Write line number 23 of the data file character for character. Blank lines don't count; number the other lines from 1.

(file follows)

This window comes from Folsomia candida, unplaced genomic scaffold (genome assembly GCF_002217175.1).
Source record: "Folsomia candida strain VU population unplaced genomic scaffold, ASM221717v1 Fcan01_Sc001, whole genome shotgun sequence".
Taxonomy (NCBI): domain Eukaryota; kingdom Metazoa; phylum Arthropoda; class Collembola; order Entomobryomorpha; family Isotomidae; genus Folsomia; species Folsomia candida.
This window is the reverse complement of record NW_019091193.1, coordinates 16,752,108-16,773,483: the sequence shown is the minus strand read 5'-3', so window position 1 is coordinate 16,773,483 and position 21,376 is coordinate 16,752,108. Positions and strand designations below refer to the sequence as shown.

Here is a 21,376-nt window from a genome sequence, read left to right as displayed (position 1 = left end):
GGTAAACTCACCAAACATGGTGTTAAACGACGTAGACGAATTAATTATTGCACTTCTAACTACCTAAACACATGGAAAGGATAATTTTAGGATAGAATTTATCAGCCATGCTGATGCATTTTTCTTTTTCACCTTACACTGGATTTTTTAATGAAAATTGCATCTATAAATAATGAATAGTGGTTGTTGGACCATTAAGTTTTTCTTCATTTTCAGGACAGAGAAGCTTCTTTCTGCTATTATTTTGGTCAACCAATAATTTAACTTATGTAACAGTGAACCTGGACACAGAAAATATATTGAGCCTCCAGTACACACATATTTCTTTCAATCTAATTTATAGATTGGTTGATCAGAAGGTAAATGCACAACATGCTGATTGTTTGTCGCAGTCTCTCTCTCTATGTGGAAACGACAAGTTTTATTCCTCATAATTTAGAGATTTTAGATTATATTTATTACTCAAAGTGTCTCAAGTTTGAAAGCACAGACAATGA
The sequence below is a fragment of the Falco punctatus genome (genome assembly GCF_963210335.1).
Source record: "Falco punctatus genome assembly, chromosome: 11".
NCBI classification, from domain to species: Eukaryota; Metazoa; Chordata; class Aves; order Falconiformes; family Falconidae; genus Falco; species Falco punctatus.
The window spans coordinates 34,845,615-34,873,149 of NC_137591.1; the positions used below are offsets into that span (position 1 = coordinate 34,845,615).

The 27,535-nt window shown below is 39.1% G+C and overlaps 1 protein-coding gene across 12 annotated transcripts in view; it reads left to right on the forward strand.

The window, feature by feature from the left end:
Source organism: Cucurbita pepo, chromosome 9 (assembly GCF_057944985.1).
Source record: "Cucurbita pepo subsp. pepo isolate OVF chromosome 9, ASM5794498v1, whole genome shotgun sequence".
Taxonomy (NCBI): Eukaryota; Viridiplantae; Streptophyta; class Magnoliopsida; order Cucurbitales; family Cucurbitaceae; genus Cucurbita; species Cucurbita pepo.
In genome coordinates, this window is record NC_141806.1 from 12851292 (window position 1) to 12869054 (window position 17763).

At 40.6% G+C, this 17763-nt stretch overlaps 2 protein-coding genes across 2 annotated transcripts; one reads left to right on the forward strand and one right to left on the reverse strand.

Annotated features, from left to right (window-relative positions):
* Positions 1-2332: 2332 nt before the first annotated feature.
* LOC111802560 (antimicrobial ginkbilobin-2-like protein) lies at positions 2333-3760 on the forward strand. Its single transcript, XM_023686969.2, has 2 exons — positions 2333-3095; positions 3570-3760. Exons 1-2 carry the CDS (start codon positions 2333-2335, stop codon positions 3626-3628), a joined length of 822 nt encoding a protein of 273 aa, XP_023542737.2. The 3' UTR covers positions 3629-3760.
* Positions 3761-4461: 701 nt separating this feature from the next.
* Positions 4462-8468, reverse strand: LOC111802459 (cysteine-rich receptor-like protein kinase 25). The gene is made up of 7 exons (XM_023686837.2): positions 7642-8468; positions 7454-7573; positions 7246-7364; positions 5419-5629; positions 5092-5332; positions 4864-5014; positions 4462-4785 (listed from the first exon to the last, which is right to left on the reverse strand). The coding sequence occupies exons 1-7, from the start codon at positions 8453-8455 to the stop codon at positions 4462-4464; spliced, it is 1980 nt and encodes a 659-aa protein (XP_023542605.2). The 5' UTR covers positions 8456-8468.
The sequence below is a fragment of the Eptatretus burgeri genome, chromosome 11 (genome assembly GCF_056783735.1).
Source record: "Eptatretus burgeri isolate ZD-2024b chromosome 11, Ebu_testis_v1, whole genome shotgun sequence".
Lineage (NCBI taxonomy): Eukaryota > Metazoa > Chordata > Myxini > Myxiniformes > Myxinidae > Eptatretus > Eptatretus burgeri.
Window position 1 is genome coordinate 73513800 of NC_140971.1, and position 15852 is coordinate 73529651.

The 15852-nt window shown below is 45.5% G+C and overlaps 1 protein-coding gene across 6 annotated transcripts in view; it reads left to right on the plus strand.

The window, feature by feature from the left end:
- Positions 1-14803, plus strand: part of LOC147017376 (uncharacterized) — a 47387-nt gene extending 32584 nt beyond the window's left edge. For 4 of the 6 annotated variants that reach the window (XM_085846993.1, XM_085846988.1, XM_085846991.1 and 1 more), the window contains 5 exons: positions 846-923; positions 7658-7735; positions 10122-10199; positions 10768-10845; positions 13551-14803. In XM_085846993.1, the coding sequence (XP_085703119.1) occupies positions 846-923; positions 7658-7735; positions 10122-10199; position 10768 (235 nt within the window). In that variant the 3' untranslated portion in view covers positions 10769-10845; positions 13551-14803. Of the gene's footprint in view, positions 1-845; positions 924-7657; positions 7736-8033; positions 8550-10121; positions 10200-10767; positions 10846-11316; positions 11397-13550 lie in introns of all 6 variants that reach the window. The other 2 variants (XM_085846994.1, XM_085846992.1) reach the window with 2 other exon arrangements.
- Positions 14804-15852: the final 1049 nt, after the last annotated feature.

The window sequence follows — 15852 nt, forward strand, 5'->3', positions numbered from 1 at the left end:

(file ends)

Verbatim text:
The sequence below is a fragment of the Eptatretus burgeri genome, chromosome 11 (genome assembly GCF_056783735.1).